And then there’d be possibly the most important step of all, communication. Connection is vital for human beings. You’d need to find and talk to other survivors in order to save the human race as a whole. On a small scale, you could communicate with your local community by teaching people and inspiring them. Stories are a great way to retain information.

A well-told story could make it 20 times easier to remember important facts. To find survivors beyond your immediate surroundings, basic technology, like a radio, would be vital. This could seem simple, but it would be even more complex than building a toaster from scratch. If you managed to figure it out, the next challenge would be communicating messages.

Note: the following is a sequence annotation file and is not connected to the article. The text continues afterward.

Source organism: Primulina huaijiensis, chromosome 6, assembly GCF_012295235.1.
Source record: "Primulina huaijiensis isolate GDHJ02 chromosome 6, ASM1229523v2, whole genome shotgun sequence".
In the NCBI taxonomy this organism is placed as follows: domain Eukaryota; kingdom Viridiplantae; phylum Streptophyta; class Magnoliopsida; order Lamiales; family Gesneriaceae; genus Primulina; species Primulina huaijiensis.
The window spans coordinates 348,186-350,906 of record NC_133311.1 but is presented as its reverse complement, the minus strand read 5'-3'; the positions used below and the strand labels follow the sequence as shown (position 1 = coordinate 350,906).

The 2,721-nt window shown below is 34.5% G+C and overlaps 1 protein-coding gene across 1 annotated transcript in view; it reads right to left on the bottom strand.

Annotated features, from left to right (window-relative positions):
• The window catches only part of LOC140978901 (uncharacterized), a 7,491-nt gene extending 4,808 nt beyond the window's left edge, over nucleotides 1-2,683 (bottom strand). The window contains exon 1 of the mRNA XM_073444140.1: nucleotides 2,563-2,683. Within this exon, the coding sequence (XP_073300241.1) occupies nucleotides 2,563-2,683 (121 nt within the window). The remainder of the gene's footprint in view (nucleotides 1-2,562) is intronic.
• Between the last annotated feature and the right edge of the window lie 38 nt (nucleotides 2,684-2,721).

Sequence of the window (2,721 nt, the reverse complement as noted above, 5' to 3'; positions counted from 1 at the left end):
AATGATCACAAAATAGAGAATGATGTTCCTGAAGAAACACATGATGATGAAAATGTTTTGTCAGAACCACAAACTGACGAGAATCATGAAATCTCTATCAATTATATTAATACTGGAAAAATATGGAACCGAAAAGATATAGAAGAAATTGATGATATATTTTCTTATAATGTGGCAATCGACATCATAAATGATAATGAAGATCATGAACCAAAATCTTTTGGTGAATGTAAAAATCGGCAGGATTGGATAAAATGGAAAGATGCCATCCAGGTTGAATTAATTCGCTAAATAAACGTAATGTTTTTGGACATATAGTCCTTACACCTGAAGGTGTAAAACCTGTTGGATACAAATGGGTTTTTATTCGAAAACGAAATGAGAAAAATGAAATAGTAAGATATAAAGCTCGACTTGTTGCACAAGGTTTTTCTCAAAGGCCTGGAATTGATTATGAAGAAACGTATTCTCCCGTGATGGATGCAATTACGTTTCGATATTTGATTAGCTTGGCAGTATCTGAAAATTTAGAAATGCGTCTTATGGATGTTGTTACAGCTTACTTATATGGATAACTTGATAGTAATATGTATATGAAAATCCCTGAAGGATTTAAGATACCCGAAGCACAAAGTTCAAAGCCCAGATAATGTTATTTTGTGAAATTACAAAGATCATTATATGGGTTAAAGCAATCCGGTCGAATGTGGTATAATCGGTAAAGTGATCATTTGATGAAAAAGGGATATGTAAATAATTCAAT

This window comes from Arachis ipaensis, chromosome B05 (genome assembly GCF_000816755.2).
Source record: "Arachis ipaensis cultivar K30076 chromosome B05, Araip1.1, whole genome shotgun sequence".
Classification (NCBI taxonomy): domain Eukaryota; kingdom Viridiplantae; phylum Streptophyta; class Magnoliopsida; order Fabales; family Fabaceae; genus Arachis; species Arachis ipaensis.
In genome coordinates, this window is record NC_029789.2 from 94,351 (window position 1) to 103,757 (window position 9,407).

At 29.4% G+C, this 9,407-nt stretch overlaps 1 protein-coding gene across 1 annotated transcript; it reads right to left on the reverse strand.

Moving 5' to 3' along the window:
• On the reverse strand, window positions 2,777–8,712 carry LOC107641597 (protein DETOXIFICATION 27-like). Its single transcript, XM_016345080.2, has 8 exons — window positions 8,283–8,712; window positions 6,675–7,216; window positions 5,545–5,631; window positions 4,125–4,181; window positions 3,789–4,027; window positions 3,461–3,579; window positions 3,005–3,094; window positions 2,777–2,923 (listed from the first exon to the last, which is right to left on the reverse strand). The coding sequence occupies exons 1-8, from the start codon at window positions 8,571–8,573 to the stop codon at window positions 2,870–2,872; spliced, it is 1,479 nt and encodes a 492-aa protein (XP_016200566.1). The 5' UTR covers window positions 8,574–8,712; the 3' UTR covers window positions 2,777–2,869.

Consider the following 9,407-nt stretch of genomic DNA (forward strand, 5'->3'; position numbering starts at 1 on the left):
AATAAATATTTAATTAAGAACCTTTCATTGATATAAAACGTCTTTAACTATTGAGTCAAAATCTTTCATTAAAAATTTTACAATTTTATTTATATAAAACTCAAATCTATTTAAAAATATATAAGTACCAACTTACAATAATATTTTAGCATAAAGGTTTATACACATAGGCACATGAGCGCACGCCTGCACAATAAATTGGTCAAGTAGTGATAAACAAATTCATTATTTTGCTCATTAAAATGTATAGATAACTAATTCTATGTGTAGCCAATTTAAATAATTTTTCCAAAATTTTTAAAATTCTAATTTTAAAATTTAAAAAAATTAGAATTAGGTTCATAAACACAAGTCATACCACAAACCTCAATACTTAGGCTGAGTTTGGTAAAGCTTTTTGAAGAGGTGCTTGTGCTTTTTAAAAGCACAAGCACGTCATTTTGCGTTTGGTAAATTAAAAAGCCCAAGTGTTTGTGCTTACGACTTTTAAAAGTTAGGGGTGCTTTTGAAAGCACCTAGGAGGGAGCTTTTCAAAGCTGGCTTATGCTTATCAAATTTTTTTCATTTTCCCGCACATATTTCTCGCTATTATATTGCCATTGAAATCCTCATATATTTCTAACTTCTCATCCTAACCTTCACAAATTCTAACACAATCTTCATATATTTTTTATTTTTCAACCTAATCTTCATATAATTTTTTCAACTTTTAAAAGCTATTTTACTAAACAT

This is where something like Morse code would come into play. But there’s a good chance you’d have to learn that from scratch. The upside is that even if the people receiving the message can’t understand it right away, they at least know there are others out there. Once you established contact with other communities, you could start trading with them.

You could share resources and information. And that would improve both communities’ ability to survive. Piece by piece, you’d be on the road to rebuilding society. And who knows, maybe you’d be off to a better start since you’d be using the power of your collective intelligence and will to survive. Or maybe you’d like to see how well you’d fare if you were the only person left on Earth.